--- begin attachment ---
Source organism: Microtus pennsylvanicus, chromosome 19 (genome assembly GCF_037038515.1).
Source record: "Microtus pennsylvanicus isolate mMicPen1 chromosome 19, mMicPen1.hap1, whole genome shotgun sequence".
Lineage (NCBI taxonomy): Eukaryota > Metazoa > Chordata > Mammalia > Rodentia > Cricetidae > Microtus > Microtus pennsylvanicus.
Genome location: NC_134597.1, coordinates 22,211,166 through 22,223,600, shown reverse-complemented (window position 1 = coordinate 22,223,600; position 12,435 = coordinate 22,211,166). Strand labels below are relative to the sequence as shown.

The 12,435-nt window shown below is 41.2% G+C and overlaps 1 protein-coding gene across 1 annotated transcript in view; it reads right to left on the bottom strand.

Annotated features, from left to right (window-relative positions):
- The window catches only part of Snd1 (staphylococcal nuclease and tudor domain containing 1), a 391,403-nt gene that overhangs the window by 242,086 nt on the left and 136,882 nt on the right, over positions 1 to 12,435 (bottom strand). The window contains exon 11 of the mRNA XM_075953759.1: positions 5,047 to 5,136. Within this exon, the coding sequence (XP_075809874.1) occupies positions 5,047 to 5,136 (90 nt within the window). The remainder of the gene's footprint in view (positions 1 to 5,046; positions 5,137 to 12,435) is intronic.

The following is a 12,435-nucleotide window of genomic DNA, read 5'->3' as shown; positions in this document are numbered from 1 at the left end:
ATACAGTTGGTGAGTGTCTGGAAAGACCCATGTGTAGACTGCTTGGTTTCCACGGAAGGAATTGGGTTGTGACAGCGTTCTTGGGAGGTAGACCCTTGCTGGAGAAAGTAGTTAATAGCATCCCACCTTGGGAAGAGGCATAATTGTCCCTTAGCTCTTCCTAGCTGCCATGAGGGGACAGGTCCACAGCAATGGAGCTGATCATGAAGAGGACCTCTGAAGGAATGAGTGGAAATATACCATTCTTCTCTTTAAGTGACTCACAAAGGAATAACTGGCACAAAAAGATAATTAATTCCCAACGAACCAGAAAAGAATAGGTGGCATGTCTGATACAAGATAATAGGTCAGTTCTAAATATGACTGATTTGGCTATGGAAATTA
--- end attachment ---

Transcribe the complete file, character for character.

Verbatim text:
Source organism: Microtus pennsylvanicus, chromosome 19 (genome assembly GCF_037038515.1).
Source record: "Microtus pennsylvanicus isolate mMicPen1 chromosome 19, mMicPen1.hap1, whole genome shotgun sequence".
Lineage (NCBI taxonomy): Eukaryota > Metazoa > Chordata > Mammalia > Rodentia > Cricetidae > Microtus > Microtus pennsylvanicus.
Genome location: NC_134597.1, coordinates 22,211,166 through 22,223,600, shown reverse-complemented (window position 1 = coordinate 22,223,600; position 12,435 = coordinate 22,211,166). Strand labels below are relative to the sequence as shown.

The 12,435-nt window shown below is 41.2% G+C and overlaps 1 protein-coding gene across 1 annotated transcript in view; it reads right to left on the bottom strand.

Annotated features, from left to right (window-relative positions):
- The window catches only part of Snd1 (staphylococcal nuclease and tudor domain containing 1), a 391,403-nt gene that overhangs the window by 242,086 nt on the left and 136,882 nt on the right, over positions 1 to 12,435 (bottom strand). The window contains exon 11 of the mRNA XM_075953759.1: positions 5,047 to 5,136. Within this exon, the coding sequence (XP_075809874.1) occupies positions 5,047 to 5,136 (90 nt within the window). The remainder of the gene's footprint in view (positions 1 to 5,046; positions 5,137 to 12,435) is intronic.

The following is a 12,435-nucleotide window of genomic DNA, read 5'->3' as shown; positions in this document are numbered from 1 at the left end:
ATACAGTTGGTGAGTGTCTGGAAAGACCCATGTGTAGACTGCTTGGTTTCCACGGAAGGAATTGGGTTGTGACAGCGTTCTTGGGAGGTAGACCCTTGCTGGAGAAAGTAGTTAATAGCATCCCACCTTGGGAAGAGGCATAATTGTCCCTTAGCTCTTCCTAGCTGCCATGAGGGGACAGGTCCACAGCAATGGAGCTGATCATGAAGAGGACCTCTGAAGGAATGAGTGGAAATATACCATTCTTCTCTTTAAGTGACTCACAAAGGAATAACTGGCACAAAAAGATAATTAATTCCCAACGAACCAGAAAAGAATAGGTGGCATGTCTGATACAAGATAATAGGTCAGTTCTAAATATGACTGATTTGGCTATGGAAATTA